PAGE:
The West Australian, Sunday 7 February 2021
Original Article: Cuban Gold Resource Drill Out
Cubanex’s diamond rig kicks off Antilles maiden drilling program at its La Demajagua project in Cuba
Antilles Gold has launched a massive 25,000 metre drilling campaign across its La Demajagua gold and silver project in Cuba. The company is looking to delineate a resource over the deposit with the current drilling program also set to provide bulk samples for metallurgical test work as Antilles eyes a rapid move into a feasibility study for its precious metal-rich project in the Caribbean.
Drilling at La Demajagua is being undertaken by local contractor, Cubanex who is co-owned by Canadian drilling company Heath and Sherwood International. Antilles has commenced infill and extensional drilling across the Delita deposit in order to confirm the results of previous exploration. The company has designed more than 200 development drill holes over the ore system, with the deepest holes set to test the deposit at depths of more than 220m below surface.
Cubanex’ first rig is now on site and producing drill core, with the expectation it will be joined by a second rig in February 2021. The option is also in place for a third rig should Antilles choose to up the ante on the development program. All diamond core sample assaying and metallurgical test-work will be undertaken by SGS laboratories in Canada, with the company expected to table its maiden resource for the project in the first half of this year and complete its pre-feasibility soon after.
Antilles’ La Demajagua project lies on the western side of the Isla de Juventud, or Isle of Youth, around 170km to the south of Havana, across the Gulf of Batabano in Cuba. The island covers an area of more than 2,200 square kilometres and is the seventh-largest island in the West Indies.
The company began discussions to acquire La Demajagua in late 2018 and finally closed the deal in August 2020, having formed a joint venture vehicle with the state-owned GeoMinera to explore and develop the slumbering precious metals deposit. The joint venture company, Minera La Victoria, will be 49 per cent owned by Antilles once the company has completed its initial earn-in by spending US$13 million on exploration and development across the project. The company says it expects to complete this initial phase of expenditure in the first three-years of its development program in Cuba.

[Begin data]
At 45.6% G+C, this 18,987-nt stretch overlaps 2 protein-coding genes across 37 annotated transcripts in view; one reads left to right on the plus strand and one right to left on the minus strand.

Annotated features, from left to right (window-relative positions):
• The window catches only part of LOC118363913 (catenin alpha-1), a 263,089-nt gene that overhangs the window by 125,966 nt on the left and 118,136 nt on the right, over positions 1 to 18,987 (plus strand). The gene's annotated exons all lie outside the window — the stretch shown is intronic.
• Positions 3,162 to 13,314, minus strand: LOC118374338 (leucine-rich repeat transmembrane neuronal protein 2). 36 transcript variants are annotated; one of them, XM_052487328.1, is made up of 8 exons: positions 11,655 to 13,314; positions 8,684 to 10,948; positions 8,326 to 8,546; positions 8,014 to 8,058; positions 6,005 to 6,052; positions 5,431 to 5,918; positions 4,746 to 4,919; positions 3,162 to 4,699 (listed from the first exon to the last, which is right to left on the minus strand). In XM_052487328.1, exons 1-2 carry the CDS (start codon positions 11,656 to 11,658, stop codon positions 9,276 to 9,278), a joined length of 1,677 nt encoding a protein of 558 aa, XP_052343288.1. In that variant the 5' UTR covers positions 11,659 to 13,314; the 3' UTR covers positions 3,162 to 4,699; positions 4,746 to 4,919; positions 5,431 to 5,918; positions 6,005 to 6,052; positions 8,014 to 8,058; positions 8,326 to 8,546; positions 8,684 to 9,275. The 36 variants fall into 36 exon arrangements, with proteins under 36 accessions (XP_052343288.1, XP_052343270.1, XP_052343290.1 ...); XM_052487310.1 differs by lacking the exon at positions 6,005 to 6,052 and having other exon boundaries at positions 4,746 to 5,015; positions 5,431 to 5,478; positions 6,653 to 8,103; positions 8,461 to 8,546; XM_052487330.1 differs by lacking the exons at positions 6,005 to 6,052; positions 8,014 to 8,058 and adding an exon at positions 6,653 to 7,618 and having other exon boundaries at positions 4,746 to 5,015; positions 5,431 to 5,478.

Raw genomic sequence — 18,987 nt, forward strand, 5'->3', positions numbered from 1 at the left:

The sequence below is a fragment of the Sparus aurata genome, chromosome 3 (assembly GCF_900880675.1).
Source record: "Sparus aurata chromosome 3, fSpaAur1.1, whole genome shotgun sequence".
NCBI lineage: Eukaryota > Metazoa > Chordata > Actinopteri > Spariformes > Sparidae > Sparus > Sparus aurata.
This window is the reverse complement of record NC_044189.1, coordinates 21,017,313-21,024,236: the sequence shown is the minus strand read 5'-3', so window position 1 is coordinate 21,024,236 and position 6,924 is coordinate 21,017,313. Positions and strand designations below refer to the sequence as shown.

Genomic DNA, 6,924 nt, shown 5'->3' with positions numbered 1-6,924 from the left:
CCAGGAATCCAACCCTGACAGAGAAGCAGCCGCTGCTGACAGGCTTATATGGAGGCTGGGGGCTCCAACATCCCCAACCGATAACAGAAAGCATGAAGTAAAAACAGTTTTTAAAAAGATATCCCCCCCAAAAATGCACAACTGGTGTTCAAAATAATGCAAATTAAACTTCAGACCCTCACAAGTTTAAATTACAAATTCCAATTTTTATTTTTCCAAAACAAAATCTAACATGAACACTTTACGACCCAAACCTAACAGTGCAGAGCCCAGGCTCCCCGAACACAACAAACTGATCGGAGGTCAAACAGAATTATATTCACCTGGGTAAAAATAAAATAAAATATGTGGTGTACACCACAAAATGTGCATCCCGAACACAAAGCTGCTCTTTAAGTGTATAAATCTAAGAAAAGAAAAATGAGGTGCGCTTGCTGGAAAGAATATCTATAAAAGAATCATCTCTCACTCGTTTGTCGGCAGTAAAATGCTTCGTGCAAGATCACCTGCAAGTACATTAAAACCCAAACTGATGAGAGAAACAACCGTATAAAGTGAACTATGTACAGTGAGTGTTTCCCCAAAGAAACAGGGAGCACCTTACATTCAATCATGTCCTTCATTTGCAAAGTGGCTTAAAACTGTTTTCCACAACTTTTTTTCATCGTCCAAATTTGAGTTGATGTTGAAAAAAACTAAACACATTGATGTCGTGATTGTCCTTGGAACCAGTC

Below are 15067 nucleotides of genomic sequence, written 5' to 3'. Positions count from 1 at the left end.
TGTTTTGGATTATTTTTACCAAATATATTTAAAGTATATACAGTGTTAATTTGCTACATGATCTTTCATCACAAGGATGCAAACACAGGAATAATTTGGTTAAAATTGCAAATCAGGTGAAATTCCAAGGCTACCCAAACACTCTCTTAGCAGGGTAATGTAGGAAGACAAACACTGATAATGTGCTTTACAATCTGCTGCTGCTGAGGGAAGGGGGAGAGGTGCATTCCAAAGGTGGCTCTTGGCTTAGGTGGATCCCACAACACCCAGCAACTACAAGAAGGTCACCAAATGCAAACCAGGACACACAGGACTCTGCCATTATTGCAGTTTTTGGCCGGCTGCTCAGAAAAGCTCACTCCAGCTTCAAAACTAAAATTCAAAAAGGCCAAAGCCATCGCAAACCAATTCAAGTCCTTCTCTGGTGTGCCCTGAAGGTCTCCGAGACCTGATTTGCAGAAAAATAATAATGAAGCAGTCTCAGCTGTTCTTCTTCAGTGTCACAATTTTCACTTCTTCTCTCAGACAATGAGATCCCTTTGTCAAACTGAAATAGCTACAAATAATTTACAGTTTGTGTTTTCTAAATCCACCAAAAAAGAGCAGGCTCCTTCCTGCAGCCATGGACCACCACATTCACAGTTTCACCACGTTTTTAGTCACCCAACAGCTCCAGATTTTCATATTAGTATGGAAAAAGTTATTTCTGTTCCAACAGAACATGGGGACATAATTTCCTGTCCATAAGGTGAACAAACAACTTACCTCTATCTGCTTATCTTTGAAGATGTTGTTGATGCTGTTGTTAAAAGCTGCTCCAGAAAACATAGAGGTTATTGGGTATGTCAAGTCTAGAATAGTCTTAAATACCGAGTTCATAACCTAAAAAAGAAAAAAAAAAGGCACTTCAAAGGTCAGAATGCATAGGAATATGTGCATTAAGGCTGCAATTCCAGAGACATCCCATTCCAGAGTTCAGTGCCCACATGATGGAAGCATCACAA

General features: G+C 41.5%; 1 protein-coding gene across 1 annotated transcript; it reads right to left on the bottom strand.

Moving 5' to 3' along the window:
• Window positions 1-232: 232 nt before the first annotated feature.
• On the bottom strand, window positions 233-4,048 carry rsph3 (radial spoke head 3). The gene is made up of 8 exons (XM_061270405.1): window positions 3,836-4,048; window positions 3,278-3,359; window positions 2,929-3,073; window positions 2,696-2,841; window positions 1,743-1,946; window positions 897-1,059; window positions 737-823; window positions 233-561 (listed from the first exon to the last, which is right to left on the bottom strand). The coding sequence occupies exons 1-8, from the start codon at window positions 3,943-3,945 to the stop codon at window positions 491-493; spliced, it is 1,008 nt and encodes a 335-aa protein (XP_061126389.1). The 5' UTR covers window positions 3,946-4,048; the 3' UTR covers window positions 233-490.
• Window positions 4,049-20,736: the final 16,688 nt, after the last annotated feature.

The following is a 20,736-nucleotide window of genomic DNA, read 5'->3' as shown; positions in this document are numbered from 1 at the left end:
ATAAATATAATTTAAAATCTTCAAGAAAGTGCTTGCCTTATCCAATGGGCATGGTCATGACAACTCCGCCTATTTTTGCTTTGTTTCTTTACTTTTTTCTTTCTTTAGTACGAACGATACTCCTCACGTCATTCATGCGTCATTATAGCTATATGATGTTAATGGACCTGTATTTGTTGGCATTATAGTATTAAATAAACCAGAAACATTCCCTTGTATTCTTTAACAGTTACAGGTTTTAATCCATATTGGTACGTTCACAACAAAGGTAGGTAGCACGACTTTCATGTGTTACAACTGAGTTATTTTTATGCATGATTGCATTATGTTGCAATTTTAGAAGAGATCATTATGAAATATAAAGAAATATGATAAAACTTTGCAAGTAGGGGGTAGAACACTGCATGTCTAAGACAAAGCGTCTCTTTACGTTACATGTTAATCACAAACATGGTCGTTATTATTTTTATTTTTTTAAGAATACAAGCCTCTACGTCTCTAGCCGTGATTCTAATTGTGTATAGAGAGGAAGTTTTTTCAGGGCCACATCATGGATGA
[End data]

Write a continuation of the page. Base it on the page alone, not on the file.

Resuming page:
Antilles’ enticing precious metals project is located 27km south-west of the regional centre of Nueva Gerona, with the centrepiece of the acquisition being the dormant Delita gold and silver mine. Delita has a history of production dating back to the 1920s however it has been mined only on a modest scale, with artisanal operations and smaller mining groups having extracted high-grade gold ores via underground operations between 1947 and 1989.
Following the mine’s closure in the late 1980s, Delita has been subject to several exploration campaigns by Canadian explorers which has generated a database of more than 50,000m of drilling. Expert mining group, Cube Consulting in Perth, Western Australia, has reviewed the existing database of drilling and used it to assist in the design of the current drilling program, with modelling outlining a massive “exploration target” of between 16 and 20 million tonnes of ore at a healthy grade of 2.3 to 2.7 grams per tonne gold.
Interestingly, Cube’s modelling also shows the deposit to contain between 17 and 23 g/t of silver and with the lustrous metal currently gaining popularity in the global market and trading at close to US$27 an ounce, it provides the developing resource with a welcome credit. Utilising Cube’s projections, the Delita resource is expected to host more than 1.2 million ounces of gold and 8.7 million ounces of silver.
However, Antilles has also delved further into the historical body of work over Delita, utilising feasibility studies completed back in the 1990s to formulate a preliminary economic assessment. The development proposal envisages an 800,000 tonne per year open pit mining operation aimed at producing over 60,000 tonnes of high-grade gold-silver sulphide concentrate per annum, with an initial six-year mine life.
Based upon previous metallurgical work undertaken by internationally recognised SGS-Lakefield in Canada, the sulphide concentrate would grade at an eye-catching 47 g/t gold and 380 g/t silver, delivering around 90,500 ounces of gold and 730,000 ounces of silver into Antilles’ coffers per annum.
With drilling now underway at La Demajagua and a rapid move to feasibility already on the horizon for Antilles, the company has successfully shifted its focus into Cuba and looks set to put its hard-won expertise in the mining and processing of sulphide ores in the America’s to good use in the development of the gold and silver-rich Delita deposit south of Havana.